- August 28, 2005 at 6:34 pm #1762EdherParticipant
At this moment, I’m studying the reproductive cycle of angiosperms.
My question is, when pollen grains are transferred from anthers of stamen to the stigma of carpel, how many pollen grains actually enter the carpel?
What happens when one pollen grain has already developed its respective tube?
Does that take up the girth of the style and prevent from other entering pollen grains to develope their tubes?
Furthermore, what happens when a pollen grain developes a tube that reaches an ovule that has already been fertilized?
- August 28, 2005 at 9:42 pm #28968ERSParticipant
The number of useful pollen grains that enter the carpel depends on what type of angiosperm you are dealing with. If it has multiple archegonia, then several pollen grains may be required.
Pollen grains contain chemicals that may react with chemicals in the stigma of the flower. Depending on the reactions, the pollen grain may germinate and begin developing a pollen tube or not. This chemical signaling also aids foreign pollen grains from entering the carpel.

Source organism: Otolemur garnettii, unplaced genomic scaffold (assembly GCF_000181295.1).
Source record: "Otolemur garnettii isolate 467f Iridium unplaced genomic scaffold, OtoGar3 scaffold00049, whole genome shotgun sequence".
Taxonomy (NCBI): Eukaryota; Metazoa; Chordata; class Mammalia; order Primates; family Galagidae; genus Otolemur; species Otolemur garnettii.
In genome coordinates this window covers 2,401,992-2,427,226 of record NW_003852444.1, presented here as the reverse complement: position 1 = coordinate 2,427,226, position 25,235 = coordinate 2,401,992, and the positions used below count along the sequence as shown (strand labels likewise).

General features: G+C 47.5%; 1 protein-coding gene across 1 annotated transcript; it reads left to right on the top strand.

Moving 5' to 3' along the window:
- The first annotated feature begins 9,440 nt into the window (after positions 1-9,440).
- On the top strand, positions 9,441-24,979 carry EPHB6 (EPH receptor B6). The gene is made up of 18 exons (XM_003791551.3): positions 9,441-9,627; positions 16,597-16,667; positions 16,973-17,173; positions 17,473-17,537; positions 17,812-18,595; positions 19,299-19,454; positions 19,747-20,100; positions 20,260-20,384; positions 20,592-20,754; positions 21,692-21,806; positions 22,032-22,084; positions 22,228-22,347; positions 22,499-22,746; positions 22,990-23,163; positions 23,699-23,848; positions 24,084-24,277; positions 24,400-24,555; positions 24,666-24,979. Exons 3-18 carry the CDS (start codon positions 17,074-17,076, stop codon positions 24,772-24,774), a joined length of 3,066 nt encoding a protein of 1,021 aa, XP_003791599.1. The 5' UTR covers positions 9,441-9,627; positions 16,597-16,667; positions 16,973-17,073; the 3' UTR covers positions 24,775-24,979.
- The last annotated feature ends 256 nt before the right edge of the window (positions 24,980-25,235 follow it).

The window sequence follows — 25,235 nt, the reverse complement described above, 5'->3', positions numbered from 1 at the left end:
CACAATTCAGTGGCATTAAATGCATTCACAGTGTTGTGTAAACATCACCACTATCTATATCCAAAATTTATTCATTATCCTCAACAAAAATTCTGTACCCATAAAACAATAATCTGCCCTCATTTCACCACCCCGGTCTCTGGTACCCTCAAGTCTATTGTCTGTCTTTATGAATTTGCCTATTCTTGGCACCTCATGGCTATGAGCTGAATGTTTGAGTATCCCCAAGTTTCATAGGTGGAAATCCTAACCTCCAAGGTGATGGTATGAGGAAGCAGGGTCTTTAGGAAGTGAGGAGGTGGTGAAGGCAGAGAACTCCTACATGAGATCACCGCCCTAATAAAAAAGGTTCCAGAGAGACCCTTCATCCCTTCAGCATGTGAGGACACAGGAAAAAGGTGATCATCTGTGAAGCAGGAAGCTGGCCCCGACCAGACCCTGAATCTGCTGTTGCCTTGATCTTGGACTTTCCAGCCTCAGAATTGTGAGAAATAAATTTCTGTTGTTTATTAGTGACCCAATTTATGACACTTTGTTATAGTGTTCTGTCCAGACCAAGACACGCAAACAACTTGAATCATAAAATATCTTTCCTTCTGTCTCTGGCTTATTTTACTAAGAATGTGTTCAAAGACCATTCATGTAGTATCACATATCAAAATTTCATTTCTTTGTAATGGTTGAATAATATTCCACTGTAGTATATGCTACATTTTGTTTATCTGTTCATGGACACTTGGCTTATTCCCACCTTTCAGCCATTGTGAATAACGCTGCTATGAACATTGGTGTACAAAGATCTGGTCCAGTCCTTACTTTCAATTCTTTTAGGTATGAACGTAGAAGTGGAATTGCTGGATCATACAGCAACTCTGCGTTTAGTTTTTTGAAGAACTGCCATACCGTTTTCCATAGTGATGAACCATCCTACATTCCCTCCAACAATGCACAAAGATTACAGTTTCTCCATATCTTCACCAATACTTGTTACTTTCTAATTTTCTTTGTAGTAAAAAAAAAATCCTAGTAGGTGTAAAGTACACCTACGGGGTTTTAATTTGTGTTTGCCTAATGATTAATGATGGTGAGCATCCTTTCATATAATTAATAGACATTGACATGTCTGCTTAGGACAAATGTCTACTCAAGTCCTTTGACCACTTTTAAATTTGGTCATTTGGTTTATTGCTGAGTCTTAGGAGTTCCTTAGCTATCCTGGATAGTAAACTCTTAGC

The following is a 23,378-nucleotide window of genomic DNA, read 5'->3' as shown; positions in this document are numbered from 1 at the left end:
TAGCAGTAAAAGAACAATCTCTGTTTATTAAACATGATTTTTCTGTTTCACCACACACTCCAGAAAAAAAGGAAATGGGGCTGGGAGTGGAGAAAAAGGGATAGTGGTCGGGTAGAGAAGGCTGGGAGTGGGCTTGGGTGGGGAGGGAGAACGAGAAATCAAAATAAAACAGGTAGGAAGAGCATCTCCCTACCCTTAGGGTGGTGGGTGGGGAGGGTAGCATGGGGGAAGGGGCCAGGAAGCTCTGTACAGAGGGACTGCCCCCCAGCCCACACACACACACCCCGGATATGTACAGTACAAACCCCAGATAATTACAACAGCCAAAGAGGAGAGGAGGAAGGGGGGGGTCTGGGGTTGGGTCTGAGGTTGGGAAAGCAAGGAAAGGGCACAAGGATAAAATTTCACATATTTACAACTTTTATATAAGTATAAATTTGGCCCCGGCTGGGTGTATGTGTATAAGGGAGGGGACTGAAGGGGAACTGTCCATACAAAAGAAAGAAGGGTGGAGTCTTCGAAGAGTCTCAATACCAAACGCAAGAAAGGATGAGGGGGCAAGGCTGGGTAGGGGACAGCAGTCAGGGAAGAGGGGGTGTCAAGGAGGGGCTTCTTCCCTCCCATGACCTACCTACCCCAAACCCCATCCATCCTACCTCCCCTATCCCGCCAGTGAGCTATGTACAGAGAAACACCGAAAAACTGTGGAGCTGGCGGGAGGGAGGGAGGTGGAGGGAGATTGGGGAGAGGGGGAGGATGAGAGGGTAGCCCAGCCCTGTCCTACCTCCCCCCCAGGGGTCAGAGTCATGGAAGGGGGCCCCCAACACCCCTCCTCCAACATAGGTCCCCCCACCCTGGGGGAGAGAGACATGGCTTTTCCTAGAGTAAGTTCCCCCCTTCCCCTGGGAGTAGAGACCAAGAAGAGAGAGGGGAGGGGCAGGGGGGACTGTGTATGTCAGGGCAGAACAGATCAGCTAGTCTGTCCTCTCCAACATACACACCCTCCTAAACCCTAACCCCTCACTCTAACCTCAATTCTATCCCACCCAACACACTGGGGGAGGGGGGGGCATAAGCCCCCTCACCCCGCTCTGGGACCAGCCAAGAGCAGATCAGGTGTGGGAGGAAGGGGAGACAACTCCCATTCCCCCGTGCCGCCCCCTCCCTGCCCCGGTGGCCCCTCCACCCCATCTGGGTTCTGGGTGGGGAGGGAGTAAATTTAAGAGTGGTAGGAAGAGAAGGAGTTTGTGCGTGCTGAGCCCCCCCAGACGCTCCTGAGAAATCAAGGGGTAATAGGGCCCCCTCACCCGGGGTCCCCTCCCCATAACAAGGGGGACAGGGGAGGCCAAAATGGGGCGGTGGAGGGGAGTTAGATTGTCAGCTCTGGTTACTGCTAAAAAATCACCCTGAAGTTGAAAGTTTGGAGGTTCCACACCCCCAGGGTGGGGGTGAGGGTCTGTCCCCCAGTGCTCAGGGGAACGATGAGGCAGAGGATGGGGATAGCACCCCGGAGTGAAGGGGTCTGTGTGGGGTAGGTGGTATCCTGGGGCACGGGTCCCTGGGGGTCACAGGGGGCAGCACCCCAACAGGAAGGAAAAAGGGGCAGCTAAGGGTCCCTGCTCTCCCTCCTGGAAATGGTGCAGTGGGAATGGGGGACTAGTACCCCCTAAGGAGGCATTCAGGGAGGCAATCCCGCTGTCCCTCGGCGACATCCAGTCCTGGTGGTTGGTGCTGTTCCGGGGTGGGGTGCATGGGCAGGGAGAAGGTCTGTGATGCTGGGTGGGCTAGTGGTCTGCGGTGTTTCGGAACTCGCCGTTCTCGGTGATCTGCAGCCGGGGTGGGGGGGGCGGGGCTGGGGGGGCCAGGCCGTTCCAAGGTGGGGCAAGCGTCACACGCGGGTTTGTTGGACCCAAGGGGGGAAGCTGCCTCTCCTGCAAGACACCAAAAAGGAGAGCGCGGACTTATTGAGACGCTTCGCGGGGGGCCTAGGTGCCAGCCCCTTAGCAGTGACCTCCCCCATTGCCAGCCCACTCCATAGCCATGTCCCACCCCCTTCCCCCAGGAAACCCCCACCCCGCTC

If a pollen grain shows up at the ovule doorstep to find it is not needed, then it will generally just dissolve into the surrounding plant tissues. If it even gets there, that is, remember much of biology is chemistry.
The pollen tube itself is not very big, remember the sperm nuclei may have a long way to travel and time may be of the essence, therefore excessive girth is a waste of time.
did this answer your question, or just further muddy the water?
anyone else want to add?
- August 29, 2005 at 6:12 pm #28992MrMisteryParticipantquote Edher:
Nothing 😀 It is like having sexual relations with a woman who is already pregnant 😉
- August 30, 2005 at 4:34 pm #29037PoisonParticipantquote MrMistery:
Great example, Andrew. 😀 😀
- August 31, 2005 at 8:30 pm #29064MrMisteryParticipant
I find it very easy to understand basic biology using analogies to day-to-day life. And that is pretty much as day-to-day as it can get 😀
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